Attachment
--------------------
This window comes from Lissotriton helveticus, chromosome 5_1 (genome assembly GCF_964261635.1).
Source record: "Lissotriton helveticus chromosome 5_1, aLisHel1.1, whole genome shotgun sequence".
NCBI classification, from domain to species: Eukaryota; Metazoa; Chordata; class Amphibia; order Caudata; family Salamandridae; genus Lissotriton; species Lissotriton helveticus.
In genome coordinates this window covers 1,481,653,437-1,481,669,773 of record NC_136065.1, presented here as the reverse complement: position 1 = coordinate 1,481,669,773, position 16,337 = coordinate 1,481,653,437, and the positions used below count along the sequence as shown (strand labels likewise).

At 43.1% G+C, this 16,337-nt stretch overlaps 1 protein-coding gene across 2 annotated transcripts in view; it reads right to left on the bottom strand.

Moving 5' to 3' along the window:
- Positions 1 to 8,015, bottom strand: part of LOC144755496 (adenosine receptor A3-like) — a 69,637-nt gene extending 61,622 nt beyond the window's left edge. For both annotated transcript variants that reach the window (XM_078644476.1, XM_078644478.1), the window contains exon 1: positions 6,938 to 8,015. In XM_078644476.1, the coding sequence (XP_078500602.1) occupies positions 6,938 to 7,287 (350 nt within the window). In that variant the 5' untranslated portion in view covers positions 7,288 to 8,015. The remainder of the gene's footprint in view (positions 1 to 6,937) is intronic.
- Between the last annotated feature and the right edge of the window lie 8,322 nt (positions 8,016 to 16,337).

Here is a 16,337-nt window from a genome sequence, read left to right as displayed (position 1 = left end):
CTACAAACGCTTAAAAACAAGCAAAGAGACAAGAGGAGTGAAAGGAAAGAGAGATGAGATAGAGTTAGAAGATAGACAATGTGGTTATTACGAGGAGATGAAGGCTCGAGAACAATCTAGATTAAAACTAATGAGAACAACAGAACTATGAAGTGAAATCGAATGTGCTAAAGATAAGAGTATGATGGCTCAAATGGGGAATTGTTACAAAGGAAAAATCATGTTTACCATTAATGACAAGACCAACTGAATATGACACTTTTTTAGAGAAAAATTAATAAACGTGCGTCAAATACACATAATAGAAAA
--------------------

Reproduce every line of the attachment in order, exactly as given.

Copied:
This window comes from Lissotriton helveticus, chromosome 5_1 (genome assembly GCF_964261635.1).
Source record: "Lissotriton helveticus chromosome 5_1, aLisHel1.1, whole genome shotgun sequence".
NCBI classification, from domain to species: Eukaryota; Metazoa; Chordata; class Amphibia; order Caudata; family Salamandridae; genus Lissotriton; species Lissotriton helveticus.
In genome coordinates this window covers 1,481,653,437-1,481,669,773 of record NC_136065.1, presented here as the reverse complement: position 1 = coordinate 1,481,669,773, position 16,337 = coordinate 1,481,653,437, and the positions used below count along the sequence as shown (strand labels likewise).

At 43.1% G+C, this 16,337-nt stretch overlaps 1 protein-coding gene across 2 annotated transcripts in view; it reads right to left on the bottom strand.

Moving 5' to 3' along the window:
- Positions 1 to 8,015, bottom strand: part of LOC144755496 (adenosine receptor A3-like) — a 69,637-nt gene extending 61,622 nt beyond the window's left edge. For both annotated transcript variants that reach the window (XM_078644476.1, XM_078644478.1), the window contains exon 1: positions 6,938 to 8,015. In XM_078644476.1, the coding sequence (XP_078500602.1) occupies positions 6,938 to 7,287 (350 nt within the window). In that variant the 5' untranslated portion in view covers positions 7,288 to 8,015. The remainder of the gene's footprint in view (positions 1 to 6,937) is intronic.
- Between the last annotated feature and the right edge of the window lie 8,322 nt (positions 8,016 to 16,337).

Here is a 16,337-nt window from a genome sequence, read left to right as displayed (position 1 = left end):
CTACAAACGCTTAAAAACAAGCAAAGAGACAAGAGGAGTGAAAGGAAAGAGAGATGAGATAGAGTTAGAAGATAGACAATGTGGTTATTACGAGGAGATGAAGGCTCGAGAACAATCTAGATTAAAACTAATGAGAACAACAGAACTATGAAGTGAAATCGAATGTGCTAAAGATAAGAGTATGATGGCTCAAATGGGGAATTGTTACAAAGGAAAAATCATGTTTACCATTAATGACAAGACCAACTGAATATGACACTTTTTTAGAGAAAAATTAATAAACGTGCGTCAAATACACATAATAGAAAA